Special Issues for Women After Bariatric Weight-Loss Surgery

Patient Information |
February 21, 2017

Special Issues for Women After Bariatric Weight-Loss Surgery

  1. Diane E. Judge, APN/CNP

Be prepared to prevent or delay pregnancy and maintain bone health.

  1. Diane E. Judge, APN/CNP

Bariatric surgery — operations such as gastric sleeve, gastric band, and Roux-en-Y gastric bypass that change the digestive tract — has enabled many obese people to approach and maintain a healthy weight while controlling life-threatening obesity-related medical conditions like heart disease, sleep apnea, diabetes, and high blood pressure. More than half of those who have benefitted from bariatric surgery are women, mostly in their childbearing years. If you are a woman considering bariatric surgery, you should be aware of some special issues.

Choose and Use an Effective Method of Pregnancy Prevention

It's generally a good idea to avoid pregnancy before most surgeries because of the stress placed on your body and the drugs that may be used during and after the operation. Most medical experts agree that women should delay pregnancy for 1 to 2 years after bariatric surgery. This type of surgery enables you to lose weight by altering your body's ability to absorb the nutrients in food — which also means that, if you get pregnant too soon, the fetus might not get the nutrients it needs to grow and develop normally. Once your nutrition has improved (usually with the help of a specialist such as a dietitian), your body can provide a better environment to support a healthy baby.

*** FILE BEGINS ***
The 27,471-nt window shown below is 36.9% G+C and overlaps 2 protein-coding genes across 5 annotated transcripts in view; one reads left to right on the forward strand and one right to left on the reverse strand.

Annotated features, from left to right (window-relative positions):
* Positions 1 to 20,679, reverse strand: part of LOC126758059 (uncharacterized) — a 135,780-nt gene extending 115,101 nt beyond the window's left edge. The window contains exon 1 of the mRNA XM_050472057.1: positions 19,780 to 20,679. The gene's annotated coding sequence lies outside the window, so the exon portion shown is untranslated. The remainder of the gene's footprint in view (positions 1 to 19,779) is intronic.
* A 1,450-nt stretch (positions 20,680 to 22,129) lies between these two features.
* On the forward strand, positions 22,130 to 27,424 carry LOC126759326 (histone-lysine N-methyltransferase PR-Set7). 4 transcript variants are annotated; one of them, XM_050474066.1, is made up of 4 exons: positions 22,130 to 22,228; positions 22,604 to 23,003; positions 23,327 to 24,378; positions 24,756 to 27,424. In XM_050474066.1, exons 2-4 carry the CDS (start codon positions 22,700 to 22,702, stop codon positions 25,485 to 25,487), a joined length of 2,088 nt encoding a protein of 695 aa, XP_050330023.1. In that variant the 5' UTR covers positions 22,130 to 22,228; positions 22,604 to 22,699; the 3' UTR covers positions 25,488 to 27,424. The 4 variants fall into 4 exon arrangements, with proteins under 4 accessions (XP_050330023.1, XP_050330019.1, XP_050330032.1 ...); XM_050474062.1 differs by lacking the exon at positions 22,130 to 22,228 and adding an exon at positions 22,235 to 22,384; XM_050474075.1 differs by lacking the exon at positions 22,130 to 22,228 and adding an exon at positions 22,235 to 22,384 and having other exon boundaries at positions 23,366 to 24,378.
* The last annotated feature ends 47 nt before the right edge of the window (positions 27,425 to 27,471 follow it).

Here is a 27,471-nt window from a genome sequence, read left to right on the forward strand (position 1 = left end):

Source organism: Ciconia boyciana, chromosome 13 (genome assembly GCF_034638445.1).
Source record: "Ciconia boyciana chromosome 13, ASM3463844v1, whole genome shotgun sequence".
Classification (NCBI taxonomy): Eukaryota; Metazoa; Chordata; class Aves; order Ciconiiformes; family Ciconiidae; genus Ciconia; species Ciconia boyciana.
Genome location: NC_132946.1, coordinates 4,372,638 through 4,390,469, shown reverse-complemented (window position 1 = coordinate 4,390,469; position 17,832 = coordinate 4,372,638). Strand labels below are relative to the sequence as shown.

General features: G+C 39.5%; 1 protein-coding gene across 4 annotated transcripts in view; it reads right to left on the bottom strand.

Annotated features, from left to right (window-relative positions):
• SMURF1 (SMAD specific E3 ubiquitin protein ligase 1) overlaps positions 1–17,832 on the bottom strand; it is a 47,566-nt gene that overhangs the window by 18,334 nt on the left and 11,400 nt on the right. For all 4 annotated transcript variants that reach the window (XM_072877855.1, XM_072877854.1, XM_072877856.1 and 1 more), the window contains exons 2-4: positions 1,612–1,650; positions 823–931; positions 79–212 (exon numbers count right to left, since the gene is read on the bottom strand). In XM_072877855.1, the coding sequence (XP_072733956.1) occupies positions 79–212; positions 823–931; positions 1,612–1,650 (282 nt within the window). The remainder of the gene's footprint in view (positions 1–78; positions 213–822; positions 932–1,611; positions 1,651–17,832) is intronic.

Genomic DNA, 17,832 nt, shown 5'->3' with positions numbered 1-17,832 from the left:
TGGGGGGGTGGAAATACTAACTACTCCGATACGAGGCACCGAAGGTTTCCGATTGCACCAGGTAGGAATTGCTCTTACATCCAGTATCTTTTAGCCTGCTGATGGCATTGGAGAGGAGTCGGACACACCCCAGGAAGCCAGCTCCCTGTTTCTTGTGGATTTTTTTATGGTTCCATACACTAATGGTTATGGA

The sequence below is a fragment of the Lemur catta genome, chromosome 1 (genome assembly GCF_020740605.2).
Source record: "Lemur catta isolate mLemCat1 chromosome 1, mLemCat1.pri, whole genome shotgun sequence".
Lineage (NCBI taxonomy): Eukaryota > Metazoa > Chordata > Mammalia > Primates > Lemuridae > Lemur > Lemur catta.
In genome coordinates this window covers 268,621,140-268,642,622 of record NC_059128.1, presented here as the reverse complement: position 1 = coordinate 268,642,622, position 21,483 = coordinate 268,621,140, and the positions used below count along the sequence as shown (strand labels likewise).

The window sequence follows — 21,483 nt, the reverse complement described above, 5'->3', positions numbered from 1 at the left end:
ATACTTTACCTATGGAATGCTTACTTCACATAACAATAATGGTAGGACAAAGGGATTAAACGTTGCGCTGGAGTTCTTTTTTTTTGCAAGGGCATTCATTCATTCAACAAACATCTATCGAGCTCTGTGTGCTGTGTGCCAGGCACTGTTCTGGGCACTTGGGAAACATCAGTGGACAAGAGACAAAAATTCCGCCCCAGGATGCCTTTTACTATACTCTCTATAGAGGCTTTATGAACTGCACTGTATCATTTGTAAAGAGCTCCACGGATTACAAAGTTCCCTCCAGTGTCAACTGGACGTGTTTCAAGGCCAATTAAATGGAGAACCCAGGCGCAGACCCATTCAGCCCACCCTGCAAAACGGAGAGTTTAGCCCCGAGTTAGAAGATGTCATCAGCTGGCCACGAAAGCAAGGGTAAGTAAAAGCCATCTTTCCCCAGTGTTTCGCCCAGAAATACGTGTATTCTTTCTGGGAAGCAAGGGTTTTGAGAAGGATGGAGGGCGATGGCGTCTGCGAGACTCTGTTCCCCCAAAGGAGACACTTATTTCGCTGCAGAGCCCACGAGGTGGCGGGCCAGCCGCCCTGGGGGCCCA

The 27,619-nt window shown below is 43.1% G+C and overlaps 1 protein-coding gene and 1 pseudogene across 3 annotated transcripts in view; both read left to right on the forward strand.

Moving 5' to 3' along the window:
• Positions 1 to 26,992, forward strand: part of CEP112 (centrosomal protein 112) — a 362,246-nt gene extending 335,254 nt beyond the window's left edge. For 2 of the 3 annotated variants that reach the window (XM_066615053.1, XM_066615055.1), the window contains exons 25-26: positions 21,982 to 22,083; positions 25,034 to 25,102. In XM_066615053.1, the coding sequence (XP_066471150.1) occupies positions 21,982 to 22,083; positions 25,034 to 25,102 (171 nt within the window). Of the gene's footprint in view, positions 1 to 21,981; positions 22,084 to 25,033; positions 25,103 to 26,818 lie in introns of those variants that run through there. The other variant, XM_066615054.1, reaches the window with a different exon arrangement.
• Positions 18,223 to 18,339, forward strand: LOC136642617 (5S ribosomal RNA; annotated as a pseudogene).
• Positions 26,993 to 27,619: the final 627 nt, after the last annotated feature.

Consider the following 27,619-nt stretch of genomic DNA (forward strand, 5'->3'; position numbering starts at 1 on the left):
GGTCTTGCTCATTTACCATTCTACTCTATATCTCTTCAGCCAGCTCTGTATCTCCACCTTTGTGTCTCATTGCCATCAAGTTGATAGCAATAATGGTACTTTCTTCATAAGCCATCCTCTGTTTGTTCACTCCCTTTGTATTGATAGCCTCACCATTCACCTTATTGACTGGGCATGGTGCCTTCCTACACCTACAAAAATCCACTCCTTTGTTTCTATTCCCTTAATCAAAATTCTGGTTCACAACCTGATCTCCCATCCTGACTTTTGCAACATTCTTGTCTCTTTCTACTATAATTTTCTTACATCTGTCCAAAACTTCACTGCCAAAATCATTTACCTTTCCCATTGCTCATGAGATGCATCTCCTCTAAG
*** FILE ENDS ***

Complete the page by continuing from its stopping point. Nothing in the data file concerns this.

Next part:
Even if you were unable to get pregnant before, you will need an effective method of contraception (pregnancy prevention). Women who are very overweight commonly don't release eggs from their ovaries, don't have regular periods, and have difficulty becoming pregnant. With weight loss after bariatric surgery, your ovaries may begin working normally again, making pregnancy possible.

The Most Effective Methods: IUDs and Implants

Whether you don't want to have children or you need to delay pregnancy for a while after surgery, consider one of the “get it and forget it” methods — the intrauterine device (IUD) or implant. These are the most effective methods available and do not require you to do anything other than decide to use them and have them placed (the IUD goes into the uterus, and the implant is inserted under the skin of the upper arm) by a clinician (doctor, nurse practitioner, nurse midwife, or physician assistant) during an office visit. There are several types of IUDs; the longest lasting can prevent pregnancy for up to 12 years. The implant works for up to 5 years. Either method can be removed in a brief office procedure if you are ready to get pregnant or want to stop using it. Your ability to become pregnant should return quickly.

Hormone-Containing Methods: Pill, Patch, Vaginal Ring, Shot

You can also choose to take a pill daily, use a contraceptive patch weekly, insert a vaginal ring monthly, or get a shot every 3 months. These methods are all considered safe after weight-loss surgery. However, some types of bariatric surgery (such as gastric bypass) may decrease the amount of hormones you can absorb from pills; therefore, pills may not work as well as other methods, and it's reasonable to suggest that you choose this option only if you are unable or unwilling to use other methods. The hormones in the patch are absorbed through the skin, those in the ring are absorbed through vaginal tissue, and those in the shot are absorbed from muscle or tissue under the skin. These methods do not depend on the digestive tract, so bariatric surgery does not affect how well they work. You should be aware, however, that some women gain weight with the shot.